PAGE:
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How and why do we record our patient’s pulse during a clinical assessment?

A crucial part of a patient’s initial assessment is that of a pulse rate, a pulse can be palpated in any artery that is near to the surface of the body. What you are feeling is the alternating expansion and recoil of arteries during the cardiac cycle, therefore creating a pressure wave (Marieb Hoehn 2010).

We benefit from assessing the presence of a palpated pulse for several reasons. These include gathering information on the individual’s cardiovascular status, reassuring the patient and allowing regular monitoring of their vital signs. There are various locations that a pulse can be palpated and the closer to the heart the location is, the stronger the pressure will be.

The radial pulse is easily accessible and readily used during assessment. A radial pulse can be palpated by following these few easy steps:

  1. Explain the procedure to the patient.
  2. The radial artery can be palpated at the wrist, on the thumb side other wise known as the radial side of the inner aspect of the forearm. (Allan MA and Marsh J, 2004. History and examination 2nd Mosbys crash course. Edinburgh: Mosby). Place the first, second and third finger along the artery and apply gentle pressure until you feel the pulse.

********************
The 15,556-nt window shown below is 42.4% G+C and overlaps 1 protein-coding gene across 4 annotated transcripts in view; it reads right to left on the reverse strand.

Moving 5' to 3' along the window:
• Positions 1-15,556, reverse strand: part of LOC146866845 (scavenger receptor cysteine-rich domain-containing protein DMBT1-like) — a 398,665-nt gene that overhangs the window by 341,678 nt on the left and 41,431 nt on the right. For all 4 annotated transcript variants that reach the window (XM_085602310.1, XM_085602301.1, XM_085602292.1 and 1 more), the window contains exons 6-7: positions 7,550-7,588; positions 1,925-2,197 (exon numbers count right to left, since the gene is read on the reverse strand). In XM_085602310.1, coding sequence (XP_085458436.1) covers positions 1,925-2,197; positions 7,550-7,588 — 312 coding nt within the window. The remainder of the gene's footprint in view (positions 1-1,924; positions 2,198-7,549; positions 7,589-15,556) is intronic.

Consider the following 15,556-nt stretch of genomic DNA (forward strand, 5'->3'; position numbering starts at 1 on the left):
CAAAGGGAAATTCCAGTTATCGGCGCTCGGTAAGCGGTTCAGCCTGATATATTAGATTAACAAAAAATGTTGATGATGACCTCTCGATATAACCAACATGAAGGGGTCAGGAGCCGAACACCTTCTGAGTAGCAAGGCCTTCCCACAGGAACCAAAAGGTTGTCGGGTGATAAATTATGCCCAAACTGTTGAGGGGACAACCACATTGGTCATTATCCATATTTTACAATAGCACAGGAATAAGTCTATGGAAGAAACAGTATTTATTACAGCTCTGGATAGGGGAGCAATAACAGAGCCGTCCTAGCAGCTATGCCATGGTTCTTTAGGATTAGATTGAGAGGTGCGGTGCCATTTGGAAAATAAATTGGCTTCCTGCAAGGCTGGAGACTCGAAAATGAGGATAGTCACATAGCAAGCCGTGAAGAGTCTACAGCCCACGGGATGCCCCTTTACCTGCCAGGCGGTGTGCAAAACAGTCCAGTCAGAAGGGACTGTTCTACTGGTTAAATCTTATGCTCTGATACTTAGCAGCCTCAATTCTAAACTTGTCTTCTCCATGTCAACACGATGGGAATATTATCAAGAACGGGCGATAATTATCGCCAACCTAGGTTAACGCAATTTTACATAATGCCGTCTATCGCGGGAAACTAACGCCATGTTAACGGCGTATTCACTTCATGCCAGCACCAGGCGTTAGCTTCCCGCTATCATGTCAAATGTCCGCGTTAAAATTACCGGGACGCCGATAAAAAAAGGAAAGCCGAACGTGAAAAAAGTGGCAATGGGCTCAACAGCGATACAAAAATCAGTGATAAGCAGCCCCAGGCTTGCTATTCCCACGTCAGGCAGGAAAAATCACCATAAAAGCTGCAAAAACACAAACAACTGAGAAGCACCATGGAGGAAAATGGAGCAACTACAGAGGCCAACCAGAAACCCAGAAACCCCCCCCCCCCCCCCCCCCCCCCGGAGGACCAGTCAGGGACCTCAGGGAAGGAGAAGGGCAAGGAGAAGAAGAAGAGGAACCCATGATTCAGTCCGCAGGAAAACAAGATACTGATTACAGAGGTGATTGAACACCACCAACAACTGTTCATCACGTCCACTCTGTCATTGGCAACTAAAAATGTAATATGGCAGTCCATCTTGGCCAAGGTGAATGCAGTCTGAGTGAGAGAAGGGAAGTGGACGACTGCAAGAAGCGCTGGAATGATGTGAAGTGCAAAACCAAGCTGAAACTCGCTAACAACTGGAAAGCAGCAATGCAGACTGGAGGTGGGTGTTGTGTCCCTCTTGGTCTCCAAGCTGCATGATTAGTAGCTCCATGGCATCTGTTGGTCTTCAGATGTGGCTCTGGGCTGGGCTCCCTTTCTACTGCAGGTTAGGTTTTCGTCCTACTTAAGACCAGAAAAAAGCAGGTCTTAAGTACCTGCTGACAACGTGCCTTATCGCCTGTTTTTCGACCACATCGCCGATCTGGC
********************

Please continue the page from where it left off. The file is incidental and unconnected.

DO NOT – Use your thumb

DO NOT – push too hard (this will occlude the artery)

  1. Palpate the radial pulse for 60seconds – if the pulse rate is regular you can count for 15 secs and x4 to get the beats per minute (BPM).

What are we feeling for?

When you palpate a radial pulse, you are feeling for the rate, rhythm and volume. Therefore, it is helpful to know what the normal heart rate is and in an adult patient you would be expecting a range of 60-100 (Allan 2004). Your recordings should be noted.

The rhythm should be regular and if not, then this should be noted, this may be normal for a patient who has been diagnosed with a cardiac arrhythmia that is known to disrupt the regularity of the normal rhythm of the heart. Again, this irregularity should be noted.

The volume reflects the strength of the pulse, a pulse that is palpated and described as bounding could be associated with high cardiac output such as when we exercise, are stressed or hot for example. A weak pulse would be hard to palpate and may occur as a result of poor cardiac output for numerous reasons such as hypovolaemia/ shock. If a thready/ weak pulse is palpated your patient is likely to have low blood pressure and feel and look generally unwell. (Douglas G, Nicol EF, Robertson C, et al, 2005. Macleods Clinical examination. 11th ed. Edinburgh: Elsvier Churchill Livingstone)

Record your findings on the patient record eg:  highlighting any abnormal findings.


  • Ask your patient to sit still and keep them calm, this will make palpating a radial pulse much easier.
  • A cold patient may not have a bounding radial pulse.

Written by Nina Preston (Trainer Engagement Officer), Wednesday 29th May 2019